With so many new breweries opening in recently and no doubt more opening in months to come, there’s a discussion we need to have: how to name breweries and beers. This post is going to be related to the former rather than the latter (I’ll write that next). Both I think, are very important, because of one simple truth:
A good name attracts customers and sells more beer. A bad name discourages customers and will lose you sales.
This is a simple fact that I’ve observed from almost six years of selling beer to the public. There are also quite a few pitfalls that new breweries can fall into when it comes to naming themselves and their beers.
Now I know what you’re thinking and I totally agree: surely the quality of what’s in the glass should be more important than what it says on the label. Yes, it should. But getting your beer into the hands of first-time customers is also important. You want your brewery name to stick in someone’s head and, if your beer impresses them, you can create something valuable – a returning customer.
It’s true lot of brewery names come from stories. Stories are good. Stories help build a brand. ParrotDog was founded by guys who owned a parrot and called each other ‘Dog’. That’s great. But stories are not what I want to talk about here. I’m more interested in the mechanics of what makes one brewery name work better than another.
I had originally intended for this post to list some hard and fast rules of how to name breweries The more I thought about it, the more I realised how much of this is subjective. But in my six years I’ve poured more beers than most people will drink in a lifetime. There are certain things about brewery names that I see trip-up customers time and time again. Here are a few, what I guess you’d call ‘guidelines’ to avoiding some of the major pitfalls of naming a brewery.
No offence to any brewers I use as examples. Firstly this is no reflection on the quality of your beer. Secondly, quality of beer is ultimately more important. A bad brewery name is no reason to turn your nose up at a good beer. Third, if you’ve had your name for years and you’re doing just fine, then by all means ignore this post. This is more directed at the newcomers. Alright, let’s do this. And we’ll start with perhaps the most important point first.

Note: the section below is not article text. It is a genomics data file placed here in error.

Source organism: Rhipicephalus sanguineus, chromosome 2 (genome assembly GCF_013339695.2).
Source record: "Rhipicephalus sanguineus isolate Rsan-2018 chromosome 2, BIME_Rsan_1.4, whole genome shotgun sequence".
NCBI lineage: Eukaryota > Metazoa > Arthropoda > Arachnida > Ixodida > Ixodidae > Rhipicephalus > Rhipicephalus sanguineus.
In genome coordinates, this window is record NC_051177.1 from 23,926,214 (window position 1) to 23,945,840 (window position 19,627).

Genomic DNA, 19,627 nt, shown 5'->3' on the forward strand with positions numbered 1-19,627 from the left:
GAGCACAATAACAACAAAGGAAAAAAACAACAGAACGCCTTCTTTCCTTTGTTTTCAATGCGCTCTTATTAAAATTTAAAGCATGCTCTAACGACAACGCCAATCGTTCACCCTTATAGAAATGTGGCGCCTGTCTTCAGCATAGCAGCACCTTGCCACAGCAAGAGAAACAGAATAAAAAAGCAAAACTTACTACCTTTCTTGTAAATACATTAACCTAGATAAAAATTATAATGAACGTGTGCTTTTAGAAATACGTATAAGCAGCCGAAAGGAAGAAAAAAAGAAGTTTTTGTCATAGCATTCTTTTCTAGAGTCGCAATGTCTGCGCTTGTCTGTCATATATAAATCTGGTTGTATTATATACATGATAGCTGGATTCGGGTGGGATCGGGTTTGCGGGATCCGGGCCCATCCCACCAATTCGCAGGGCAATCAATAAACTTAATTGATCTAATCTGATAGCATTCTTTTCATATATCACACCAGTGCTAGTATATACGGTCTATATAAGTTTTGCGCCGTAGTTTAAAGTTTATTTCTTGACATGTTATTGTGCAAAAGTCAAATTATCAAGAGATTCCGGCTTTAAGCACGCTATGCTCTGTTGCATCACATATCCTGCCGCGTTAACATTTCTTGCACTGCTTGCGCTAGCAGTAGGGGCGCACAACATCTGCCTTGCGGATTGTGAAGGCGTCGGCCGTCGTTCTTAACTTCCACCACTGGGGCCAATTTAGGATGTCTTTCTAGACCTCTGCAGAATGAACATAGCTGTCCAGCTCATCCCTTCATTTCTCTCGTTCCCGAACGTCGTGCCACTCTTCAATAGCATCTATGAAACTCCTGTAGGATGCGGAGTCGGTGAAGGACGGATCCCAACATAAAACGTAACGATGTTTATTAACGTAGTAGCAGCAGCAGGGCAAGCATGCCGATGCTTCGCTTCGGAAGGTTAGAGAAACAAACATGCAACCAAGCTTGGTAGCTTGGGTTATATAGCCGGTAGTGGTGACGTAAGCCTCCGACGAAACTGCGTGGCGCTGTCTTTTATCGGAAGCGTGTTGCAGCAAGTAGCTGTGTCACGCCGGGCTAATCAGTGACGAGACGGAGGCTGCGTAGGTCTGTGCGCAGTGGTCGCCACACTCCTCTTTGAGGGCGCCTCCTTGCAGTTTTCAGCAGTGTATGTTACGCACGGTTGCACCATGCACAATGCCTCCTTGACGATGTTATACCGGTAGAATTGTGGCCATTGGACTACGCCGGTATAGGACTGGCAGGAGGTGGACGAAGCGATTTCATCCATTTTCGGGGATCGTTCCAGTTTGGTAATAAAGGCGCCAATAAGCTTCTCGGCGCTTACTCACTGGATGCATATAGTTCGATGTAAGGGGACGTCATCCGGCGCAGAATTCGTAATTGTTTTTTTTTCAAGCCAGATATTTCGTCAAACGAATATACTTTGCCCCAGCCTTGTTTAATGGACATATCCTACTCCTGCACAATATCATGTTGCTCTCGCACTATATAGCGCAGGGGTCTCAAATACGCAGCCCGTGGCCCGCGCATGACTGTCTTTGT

1. Keep it Short
Short is good. Short is dynamic. Short is easier to remember. Brewery names need to be direct and to the point. It should be one or two words, three at most (but only if one of them is ‘and’ or ‘the’). This doesn’t include the words ‘Brewery’, ‘Brewing Company’ or similar, which naturally get sliced off the end in conversation. Nobody ever refers to Brew Moon by its full name: ‘Brew Moon Brewing Company’. What I consider to be good brewery names are a handful of syllables that roll off the tongue and are away: ‘Liberty’, ‘8 Wired’, ‘Three Boys’. These are simple words that you can say without tripping-up over. There’s a very good reason for this – when written on beer labels, tap badges or menu boards or spoken to bartenders, brewery names sit in front of a beer name. Let’s take an example: 8 Wired Hopwired IPA – Good. Quick, easy, to the point (some people don’t like the repetition of ‘wired’ in the name, but that’s a different discussion).
Sometimes however, customers get confused about this name and refer to 8 Wired as ‘Number 8 Wired’ or occasionally ‘The Number 8 Wired’. Fair enough, it’s an easy mistake to make as the name originates from number 8 wire. But for argument’s sake, let’s give that a go. The Number 8 Wired Hopwired IPA – Bad. A clunky mouthful.
Beer names can already lumbering enough, if you’re going to hitch it to an already difficult brewery name, you’re not doing yourself or your customers any favours. But how long is too long? Hard to say. Two breweries that I think are pushing acceptable limits of syllables are ‘Garage Project’ and ‘Beer Baroness’. I think both get away with it, Garage Project because it has a nice structure, and Beer Baroness because it has alliteration, but that’s just me.
2. Names of People/Places are Perfectly Acceptable
There are quite a few breweries named after the brewer. Sometimes it’s a first name, like Mike’s or Dale’s. More frequently, It’s a surname: Townshend, Gailbraith’s, Croucher, Harrington’s, Emerson’s, Fitzpatrick’s, Cassels and so on. Very rarely, it’s both first and surname – I’m looking at you, Ben Middlemiss.
Likewise, place names are commonly used: Invercargill, Baylands, Coromandel, Hot Water, Kaimai, Queenstown, Arrow, Waiheke, etc. This is also a good option, although I guess it might reduce your options of changing where your brewery is (Baylands is not on Baylands Road anymore). Personal or place names are perhaps the least interesting way to name a brewery, but they are basically functional. I think names like these are a good option because they usually obey rule 1. – They’re short and informative. Although, as I type this I realise I shall never found a ‘Jauslin’s Brewing Co.’ as no Anglophone can ever say it properly…